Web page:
Exhibit 21 (p. 79 et seq.) discloses that the plaintiff suffers, as previously indicated, shortness of breath, constant cough and weakness, all the result of a second stage anthracosilicosis with emphysema. Dr. Weaver, noting dyspnea, "barrelchestedness", and a decrease in vital capacity, concludes that plaintiff is totally and permanently disabled and, after labeling the condition as "progressive", concludes "no exertion allowed". Such evidence does not support the findings and conclusions of the examiner.

 Dr. Corazza apparently saw the plaintiff on one occasion only and, like all other witnesses, found the plaintiff suffering from anthracosilicosis. If we read his report correctly, he found maximum breathing capacity of only forty-three per cent. (p. 83) It is unlikely that an individual with a maximum breathing capacity of only forty-three per cent could, on a sustained basis, perform either light or sedentary work.

 Dr. Corazza suggested that the lack of breathing capacity may be the result of "lack of effort" on the part of the plaintiff. This then suggested that a psychiatric condition might be involved for which plaintiff was apparently referred to Dr. John T. Delehanty (Exhibit 24, pages 92 and 93). Although the facts are to the contrary, Dr. Delehanty suggested that plaintiff had received no medical attention since 1954. (p. 93) If he assumed this as a fact, his opinion might well have been mistakenly influenced. Aside from this, he too found plaintiff suffering from "bizarre breathing patterns" and concluded with the "possibility that the patient's affect might be just a little bit flattened". (p. 93) His was apparently a psychiatric examination with emphasis on plaintiff's mental condition and with little reference to his anthracosilicotic condition.

 However, Dr. Grynkewich (Exhibit 23, page 88 et seq.) found the plaintiff "cooperative" and he too found stage two anthracosilicosis. (p. 89) He found "ventilatory difficulty". (p. 90) He likewise found pulmonary insufficiency, and "hyperventilation syndrome", all obviously related to anthracosilicosis.

 We have thus reviewed the evidence in considerable detail in order to determine whether the findings and conclusions of the examiner, as affirmed by the Appeals Council, is supported by substantial evidence.

  Turning now to the examiner's decision, it will be noted that in summarizing the plaintiff's statements and allegations, he recognizes the existence of anthracosilicosis as determined by X-ray findings, the fact that plaintiff was, as early as 1964, advised not to work because of such condition, the fact that plaintiff noticed shortness of breath as early as 1963, the fact that he has not worked since 1960, the fact that he is short of breath after walking a block or less, the fact that he has headaches, shortness of breath, fatigue and chest pains and that he has been awarded benefits by the Pennsylvania compensation authorities.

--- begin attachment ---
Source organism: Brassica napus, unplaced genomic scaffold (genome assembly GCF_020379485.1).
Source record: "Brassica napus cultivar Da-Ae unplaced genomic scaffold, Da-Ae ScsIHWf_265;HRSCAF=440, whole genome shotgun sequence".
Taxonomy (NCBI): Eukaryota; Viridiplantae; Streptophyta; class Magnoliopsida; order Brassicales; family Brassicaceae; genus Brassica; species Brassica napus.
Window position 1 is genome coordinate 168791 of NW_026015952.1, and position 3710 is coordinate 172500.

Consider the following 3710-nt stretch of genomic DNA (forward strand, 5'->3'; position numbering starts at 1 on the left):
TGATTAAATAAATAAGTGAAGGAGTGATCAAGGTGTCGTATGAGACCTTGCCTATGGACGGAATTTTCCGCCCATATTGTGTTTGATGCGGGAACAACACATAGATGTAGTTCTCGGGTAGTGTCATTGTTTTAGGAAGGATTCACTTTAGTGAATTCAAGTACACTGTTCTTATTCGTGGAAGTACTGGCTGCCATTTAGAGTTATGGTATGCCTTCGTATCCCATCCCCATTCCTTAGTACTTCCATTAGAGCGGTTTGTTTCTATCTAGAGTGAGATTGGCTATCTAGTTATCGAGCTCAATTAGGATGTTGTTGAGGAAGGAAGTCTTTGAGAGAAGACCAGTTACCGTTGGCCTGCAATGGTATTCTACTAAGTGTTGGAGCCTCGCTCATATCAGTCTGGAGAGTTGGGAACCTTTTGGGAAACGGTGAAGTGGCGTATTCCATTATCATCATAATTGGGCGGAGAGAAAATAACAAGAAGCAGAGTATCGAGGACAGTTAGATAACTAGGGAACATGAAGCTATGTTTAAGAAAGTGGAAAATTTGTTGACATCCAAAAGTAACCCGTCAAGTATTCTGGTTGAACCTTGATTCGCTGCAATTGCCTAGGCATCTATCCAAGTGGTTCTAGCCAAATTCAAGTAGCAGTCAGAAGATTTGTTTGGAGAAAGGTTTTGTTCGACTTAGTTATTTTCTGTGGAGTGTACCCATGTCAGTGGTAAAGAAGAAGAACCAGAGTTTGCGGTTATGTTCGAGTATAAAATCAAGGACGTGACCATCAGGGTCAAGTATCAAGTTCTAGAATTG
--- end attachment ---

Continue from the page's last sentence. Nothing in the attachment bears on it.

In summarizing the medical evidence produced, the examiner recognizes plaintiff's total disability to do his usual work, the existence of a stage two anthracosilicosis, the existence of pulmonary emphysema, the fact that at least one medical report suggests that "no exertion was allowed", the existence of wheezing with shortness of breath and coughing with expectoration, soreness or pain in the chest, a decreased maximum breathing capacity, pulmonary insufficiency and fatigue.

 In evaluating the medical and other evidence of record, the examiner recognizes, by way of reference to the code of Federal regulations, that a disease of the lungs evidenced by X-rays and other objective findings, when producing breathlessness, pain or fatigue on slight exertion, "such as walking several blocks * * * or doing small chores", is an example of an "impairment which would ordinarily be considered as preventing substantial, gainful activity". (p. 9) That is precisely what is involved in the instant case. Additionally, the examiner recognizes other references to the code of Federal regulations which suggest that "an alleged impairment is medically determinable only if it can be verified by the use of clinical and laboratory diagnostic techniques". (p. 10) In the instant case, it is uncontradicted that the existence of anthracosilicosis has been unequivocally established by X-ray studies and by other clinical studies with particular reference to the lungs, such as the tests involving maximum breathing capacity. The examiner refers to the report of Dr. Weaver as being unsupported by clinical and other information. However, other sources of medical information based upon X-ray and clinical studies, clearly established the soundness of Dr. Weaver's conclusions. The language of the examiner's decision appears to be devoted less to an objective review of the evidence than to justification for his ultimate findings. This is perhaps best demonstrated by language to the effect that "extensive studies disclose only anthracosilicosis, stage two, with no significant evidence of emphysema". (p. 12) To suggest that the plaintiff suffers only anthracosilicosis is to ignore the fact that this disease is in and of itself, and without complications, many times totally disabling. *fn3"